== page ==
Payday loans are generally dischargeable without any arguments in a Chapter 7 Bankruptcy, because these loans are unsecured debts. There are, however, a few special cases.
If you borrowed money within 90 days prior to filing bankruptcy, there is a presumption of bankruptcy fraud. Simply stated, the law presumes that you never intended to repay the money and that you used your bankruptcy filing as a sword instead of a shield. In such a situation, the payday lender may file an objection to discharge and a motion to remove the stay.
Many bankruptcy judges do not like payday lenders, believing that these lenders charge usurious rates and take advantage of consumers. Whether that perception is true or false is not the point. Because of this attitude, some judges may require the payday lender to prove fraudulent intent. Intent is particularly hard to prove if the actual loan was originally taken out more than 90 days prior to filing, and the consumer had to keep renewing the loan.
Some payday lenders may require you to surrender a postdated check. After you file, they may attempt to cash the check, arguing that they deposited the instrument in the normal course of business.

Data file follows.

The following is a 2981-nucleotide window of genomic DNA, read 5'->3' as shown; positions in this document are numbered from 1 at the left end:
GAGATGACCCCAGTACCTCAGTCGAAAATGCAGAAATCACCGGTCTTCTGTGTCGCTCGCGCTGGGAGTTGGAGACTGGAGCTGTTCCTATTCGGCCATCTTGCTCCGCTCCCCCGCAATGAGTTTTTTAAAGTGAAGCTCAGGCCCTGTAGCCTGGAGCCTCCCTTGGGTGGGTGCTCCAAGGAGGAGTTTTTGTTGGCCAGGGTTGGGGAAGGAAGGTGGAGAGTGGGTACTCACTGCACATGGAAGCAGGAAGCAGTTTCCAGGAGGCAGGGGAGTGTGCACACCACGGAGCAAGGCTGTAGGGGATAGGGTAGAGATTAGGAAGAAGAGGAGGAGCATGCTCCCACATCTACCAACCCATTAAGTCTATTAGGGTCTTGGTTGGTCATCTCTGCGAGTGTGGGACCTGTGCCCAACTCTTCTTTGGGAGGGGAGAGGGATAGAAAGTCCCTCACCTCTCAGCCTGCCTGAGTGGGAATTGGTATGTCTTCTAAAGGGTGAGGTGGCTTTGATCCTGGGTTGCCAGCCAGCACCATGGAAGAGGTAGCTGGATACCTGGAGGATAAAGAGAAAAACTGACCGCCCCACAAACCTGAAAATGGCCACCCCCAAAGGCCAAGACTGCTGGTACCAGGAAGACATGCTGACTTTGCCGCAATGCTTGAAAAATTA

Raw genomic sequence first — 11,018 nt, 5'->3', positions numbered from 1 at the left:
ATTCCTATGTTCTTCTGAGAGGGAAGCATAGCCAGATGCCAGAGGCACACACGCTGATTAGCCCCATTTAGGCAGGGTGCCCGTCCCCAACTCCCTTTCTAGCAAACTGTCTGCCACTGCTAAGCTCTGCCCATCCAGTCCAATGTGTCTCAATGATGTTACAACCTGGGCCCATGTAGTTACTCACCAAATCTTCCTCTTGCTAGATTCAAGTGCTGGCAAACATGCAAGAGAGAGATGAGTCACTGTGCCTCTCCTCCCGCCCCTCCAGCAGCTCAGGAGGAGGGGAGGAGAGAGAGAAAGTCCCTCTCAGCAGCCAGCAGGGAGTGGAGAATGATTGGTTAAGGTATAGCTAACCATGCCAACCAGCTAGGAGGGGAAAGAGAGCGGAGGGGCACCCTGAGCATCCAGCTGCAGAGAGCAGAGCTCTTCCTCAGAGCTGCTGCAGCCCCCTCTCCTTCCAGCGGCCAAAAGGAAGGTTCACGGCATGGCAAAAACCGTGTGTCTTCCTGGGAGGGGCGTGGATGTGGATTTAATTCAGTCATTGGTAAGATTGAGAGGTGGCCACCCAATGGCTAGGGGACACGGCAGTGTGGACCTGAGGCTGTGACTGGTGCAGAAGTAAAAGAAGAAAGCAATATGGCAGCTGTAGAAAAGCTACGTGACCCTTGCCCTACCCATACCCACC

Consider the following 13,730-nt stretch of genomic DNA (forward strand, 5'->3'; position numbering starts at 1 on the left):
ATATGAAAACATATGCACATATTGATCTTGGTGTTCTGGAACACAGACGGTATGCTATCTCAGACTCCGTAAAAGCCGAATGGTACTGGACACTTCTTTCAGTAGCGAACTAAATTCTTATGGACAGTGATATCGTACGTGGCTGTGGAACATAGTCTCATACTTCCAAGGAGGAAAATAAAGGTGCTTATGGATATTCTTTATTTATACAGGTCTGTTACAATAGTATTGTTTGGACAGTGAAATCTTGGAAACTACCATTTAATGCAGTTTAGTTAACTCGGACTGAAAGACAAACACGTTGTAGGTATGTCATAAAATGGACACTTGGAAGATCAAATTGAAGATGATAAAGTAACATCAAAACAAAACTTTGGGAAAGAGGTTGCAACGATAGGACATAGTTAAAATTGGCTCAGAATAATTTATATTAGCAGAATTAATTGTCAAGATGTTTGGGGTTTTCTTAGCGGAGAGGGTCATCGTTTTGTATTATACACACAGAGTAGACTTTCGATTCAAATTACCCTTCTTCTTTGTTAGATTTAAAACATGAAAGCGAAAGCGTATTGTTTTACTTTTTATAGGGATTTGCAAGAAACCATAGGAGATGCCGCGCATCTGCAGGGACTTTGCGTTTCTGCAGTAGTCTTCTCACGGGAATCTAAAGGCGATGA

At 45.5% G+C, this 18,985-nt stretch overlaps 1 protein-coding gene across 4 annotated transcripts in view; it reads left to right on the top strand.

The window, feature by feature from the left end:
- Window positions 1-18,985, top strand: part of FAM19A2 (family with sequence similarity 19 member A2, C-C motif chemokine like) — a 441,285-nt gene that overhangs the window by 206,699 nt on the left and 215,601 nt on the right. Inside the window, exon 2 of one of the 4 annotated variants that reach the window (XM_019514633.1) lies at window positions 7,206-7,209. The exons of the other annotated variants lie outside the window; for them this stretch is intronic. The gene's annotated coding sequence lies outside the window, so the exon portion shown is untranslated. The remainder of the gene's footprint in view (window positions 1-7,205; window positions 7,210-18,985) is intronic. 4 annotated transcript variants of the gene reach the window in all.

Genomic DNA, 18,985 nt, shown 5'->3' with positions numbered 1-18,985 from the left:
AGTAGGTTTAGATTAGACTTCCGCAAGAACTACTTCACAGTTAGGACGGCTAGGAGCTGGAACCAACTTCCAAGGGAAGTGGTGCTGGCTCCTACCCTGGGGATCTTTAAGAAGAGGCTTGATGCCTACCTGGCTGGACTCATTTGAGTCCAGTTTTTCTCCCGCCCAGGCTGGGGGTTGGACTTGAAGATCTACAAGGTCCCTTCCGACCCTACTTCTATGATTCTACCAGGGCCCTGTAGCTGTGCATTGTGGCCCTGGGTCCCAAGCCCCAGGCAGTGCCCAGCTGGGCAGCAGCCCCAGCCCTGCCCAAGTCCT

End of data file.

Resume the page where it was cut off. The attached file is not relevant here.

But the automatic stay prohibits creditors from taking any action against you, and the payday lender is clearly a “creditor” at that point.
Vehicle Title Loan
Many people place title loans and payday loans in the same category. For non-bankruptcy purposes, this classification may be appropriate. But, by accepting cash and putting up your car title as security for repayment, the vehicle title loan is a secured debt. The debt itself may be dischargeable, but the lender’s lien on your car title is still valid.
One option is a cram-down. If you borrowed $3000 but your car is only worth $1000, you may be able to pay the $1000 and keep your car. Another option is a conversion to a Chapter 13 bankruptcy, when the automatic stay stays in effect much longer, giving you time to pay off the loan.
To find relief from your creditors, contact us in Melbourne, Florida for your free consultation.
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The information on this blog or any blog is not intended as, and should not be taken as, legal advice.